Rumors don't deserve shield of laws

By Lin Xue Source:Global Times Published: 2013-9-11 22:58:01

Illustration: Liu Rui/GT

Illustration: Liu Rui/GT

In the past few days, the Chinese authorities have initiated a campaign to crack down on online rumors and rumormongers. Some even may be ending up in jail.

The Internet is changing the world and the way we live. A piece of information with no clear source can create waves on the Internet.

As early as February 2011, four people died in a stampede in Xiangshui county, Jiangsu Province due to rumors that a local chemical plant was going to explode. Thousands of residents swarmed into streets and some live broadcast the scene on social media. During the whole process, few bothered to wonder if the gas leak had really happened, and it turned out to be a malicious rumor finally.

The key word in the above-mentioned case is "rumor." Rumors are false information and general talk not based on definite knowledge.

On the UN Conference on Freedom of Information in 1948, a consensus has been reached that individuals have the freedom to seek, accept and spread information, but should be subjected to others' rights and the legal protection for others' liberty, property and safety.

From the content of online rumors, they are not within the range of protection. They are not limited by time and space and are deceptive and destructive, with the aim to cause social panic. The nuclear radiation fears from the Fukushima complex in Japan in 2011 and the public's run on salt have been associated with false information online.

The crackdown on online rumors does not equal interfering with citizens' freedom of speech.

In today's computerized world, everyone has the right to express his or her views on a particular matter.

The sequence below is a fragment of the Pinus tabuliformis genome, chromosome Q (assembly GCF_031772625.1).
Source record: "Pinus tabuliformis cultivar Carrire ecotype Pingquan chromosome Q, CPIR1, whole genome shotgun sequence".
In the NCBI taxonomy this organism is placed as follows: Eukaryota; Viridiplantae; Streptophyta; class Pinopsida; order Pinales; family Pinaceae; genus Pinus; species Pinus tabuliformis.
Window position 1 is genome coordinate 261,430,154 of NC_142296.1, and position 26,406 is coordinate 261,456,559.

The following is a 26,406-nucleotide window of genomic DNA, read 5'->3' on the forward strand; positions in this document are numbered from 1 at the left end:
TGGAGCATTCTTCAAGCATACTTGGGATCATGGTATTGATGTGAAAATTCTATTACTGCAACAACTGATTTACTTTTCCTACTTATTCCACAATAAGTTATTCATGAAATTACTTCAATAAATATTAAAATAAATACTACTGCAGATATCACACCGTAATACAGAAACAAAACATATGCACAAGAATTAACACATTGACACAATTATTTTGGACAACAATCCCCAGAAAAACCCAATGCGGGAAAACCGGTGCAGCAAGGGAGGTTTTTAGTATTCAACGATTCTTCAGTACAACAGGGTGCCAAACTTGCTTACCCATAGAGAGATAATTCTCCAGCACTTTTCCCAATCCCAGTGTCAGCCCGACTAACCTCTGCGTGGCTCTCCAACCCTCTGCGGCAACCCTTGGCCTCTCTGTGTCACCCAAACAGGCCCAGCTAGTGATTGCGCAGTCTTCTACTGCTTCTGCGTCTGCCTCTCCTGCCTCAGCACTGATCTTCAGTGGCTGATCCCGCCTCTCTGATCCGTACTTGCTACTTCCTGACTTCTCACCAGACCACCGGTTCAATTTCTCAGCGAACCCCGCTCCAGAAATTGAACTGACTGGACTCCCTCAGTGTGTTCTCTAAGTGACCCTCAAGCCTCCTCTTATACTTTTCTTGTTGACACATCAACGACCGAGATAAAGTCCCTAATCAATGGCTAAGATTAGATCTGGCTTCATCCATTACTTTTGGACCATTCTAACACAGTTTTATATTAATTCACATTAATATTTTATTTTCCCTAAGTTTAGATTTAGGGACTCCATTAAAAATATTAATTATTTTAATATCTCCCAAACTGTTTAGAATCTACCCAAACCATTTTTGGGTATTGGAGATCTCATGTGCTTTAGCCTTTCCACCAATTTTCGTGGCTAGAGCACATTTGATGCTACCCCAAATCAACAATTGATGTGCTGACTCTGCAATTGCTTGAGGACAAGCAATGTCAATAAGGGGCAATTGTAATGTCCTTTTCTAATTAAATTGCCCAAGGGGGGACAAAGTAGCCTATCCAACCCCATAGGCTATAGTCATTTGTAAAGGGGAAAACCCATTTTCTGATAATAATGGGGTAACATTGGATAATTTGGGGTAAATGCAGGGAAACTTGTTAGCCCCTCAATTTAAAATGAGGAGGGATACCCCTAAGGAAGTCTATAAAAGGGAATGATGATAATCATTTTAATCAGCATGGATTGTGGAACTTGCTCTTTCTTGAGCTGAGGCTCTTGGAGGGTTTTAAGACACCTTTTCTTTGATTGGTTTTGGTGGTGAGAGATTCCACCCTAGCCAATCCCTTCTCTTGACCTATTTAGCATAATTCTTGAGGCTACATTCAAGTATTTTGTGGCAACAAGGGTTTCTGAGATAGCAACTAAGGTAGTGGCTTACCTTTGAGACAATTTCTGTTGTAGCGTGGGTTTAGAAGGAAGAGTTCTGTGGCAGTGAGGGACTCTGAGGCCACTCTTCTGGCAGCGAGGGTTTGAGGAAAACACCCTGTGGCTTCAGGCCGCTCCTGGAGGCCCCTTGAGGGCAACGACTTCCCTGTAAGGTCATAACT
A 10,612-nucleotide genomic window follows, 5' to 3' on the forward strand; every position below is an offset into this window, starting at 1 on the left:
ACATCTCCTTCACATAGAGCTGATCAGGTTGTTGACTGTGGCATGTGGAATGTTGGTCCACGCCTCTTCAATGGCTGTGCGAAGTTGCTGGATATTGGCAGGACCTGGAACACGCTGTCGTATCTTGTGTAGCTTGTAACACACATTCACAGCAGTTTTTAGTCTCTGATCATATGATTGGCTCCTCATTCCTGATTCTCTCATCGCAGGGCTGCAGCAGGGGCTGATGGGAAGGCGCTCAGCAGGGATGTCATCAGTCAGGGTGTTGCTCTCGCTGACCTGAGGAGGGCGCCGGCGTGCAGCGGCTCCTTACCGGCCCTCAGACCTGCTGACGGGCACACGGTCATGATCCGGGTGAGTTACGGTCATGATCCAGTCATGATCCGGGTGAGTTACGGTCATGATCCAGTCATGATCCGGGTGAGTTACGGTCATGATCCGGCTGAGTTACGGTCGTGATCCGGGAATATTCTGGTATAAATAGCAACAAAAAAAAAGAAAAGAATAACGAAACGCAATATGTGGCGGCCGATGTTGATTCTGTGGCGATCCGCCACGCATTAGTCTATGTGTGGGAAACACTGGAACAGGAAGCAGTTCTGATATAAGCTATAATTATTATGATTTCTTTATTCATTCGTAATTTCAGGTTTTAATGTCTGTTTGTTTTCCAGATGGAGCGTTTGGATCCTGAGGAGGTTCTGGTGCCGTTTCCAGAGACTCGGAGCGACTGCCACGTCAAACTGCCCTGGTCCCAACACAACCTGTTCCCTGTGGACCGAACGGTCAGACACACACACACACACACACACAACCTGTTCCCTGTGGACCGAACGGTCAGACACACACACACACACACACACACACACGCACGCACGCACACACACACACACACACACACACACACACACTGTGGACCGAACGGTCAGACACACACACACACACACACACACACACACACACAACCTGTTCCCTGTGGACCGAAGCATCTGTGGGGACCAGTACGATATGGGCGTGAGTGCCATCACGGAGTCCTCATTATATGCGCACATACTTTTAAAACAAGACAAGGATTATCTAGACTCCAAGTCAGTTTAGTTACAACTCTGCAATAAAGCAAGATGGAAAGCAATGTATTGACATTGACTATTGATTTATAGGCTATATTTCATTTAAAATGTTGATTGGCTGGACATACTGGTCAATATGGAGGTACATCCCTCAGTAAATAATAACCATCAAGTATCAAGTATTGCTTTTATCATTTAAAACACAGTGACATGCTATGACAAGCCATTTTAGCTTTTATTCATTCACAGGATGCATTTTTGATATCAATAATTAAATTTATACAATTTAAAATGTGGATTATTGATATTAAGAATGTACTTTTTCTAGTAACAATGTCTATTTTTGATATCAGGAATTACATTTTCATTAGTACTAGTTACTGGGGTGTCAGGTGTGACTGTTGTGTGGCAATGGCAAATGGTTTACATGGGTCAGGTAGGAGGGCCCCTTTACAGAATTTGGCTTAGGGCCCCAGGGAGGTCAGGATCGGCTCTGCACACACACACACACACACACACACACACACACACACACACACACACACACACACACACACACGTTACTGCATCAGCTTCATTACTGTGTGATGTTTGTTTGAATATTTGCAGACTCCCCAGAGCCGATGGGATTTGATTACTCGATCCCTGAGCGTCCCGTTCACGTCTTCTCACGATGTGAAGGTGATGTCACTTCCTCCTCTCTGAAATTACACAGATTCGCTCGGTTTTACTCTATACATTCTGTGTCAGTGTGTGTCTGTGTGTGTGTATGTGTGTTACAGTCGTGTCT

But rumors are not based on facts and do not have a legal foundation to be spread.

The crackdown on online rumors has raised some concern that authorities are attacking dissidents under the guise of a crackdown on "rumors." But this is not the case.

The development of the Internet has made the government become more transparent. The public, through the Internet, can talk about politics and world affairs more easily and freely.

The government sees it as a test of wisdom when facing up to doubts and criticism raised by the public. Generally, the government has welcomed advisory criticism.

The comments by some experts and scholars on major issues will be adopted by the government. Such "dissenting voices" are fundamentally different from groundless rumors.

According to the laws and regulations of China, people defaming others by spreading rumors should bear civil liability. In serious cases, they may be put in prison.

Besides, a number of laws regulate that people's exercise of their rights should not come at the cost of the interests of the country, society and the others.

If we look at the couple of online rumors revealed, the spread of each rumor has brought huge harm.

Take the case in Xiangshui county. The rumor has not only caused economic losses, but also cast a negative impact on people's moral values.

The Internet is an open world, but it is definitely not a world of absolute freedom.

As the old saying goes, "A rumor stops when it comes to a wise person." As society becomes more complex than ever and Internet technology develops rapidly, even the virtual world needs the regulation of law.

Online rumors will gradually stop with the implementation of the rule of law.

The author is a lawyer based in Beijing.

Posted in: Viewpoint

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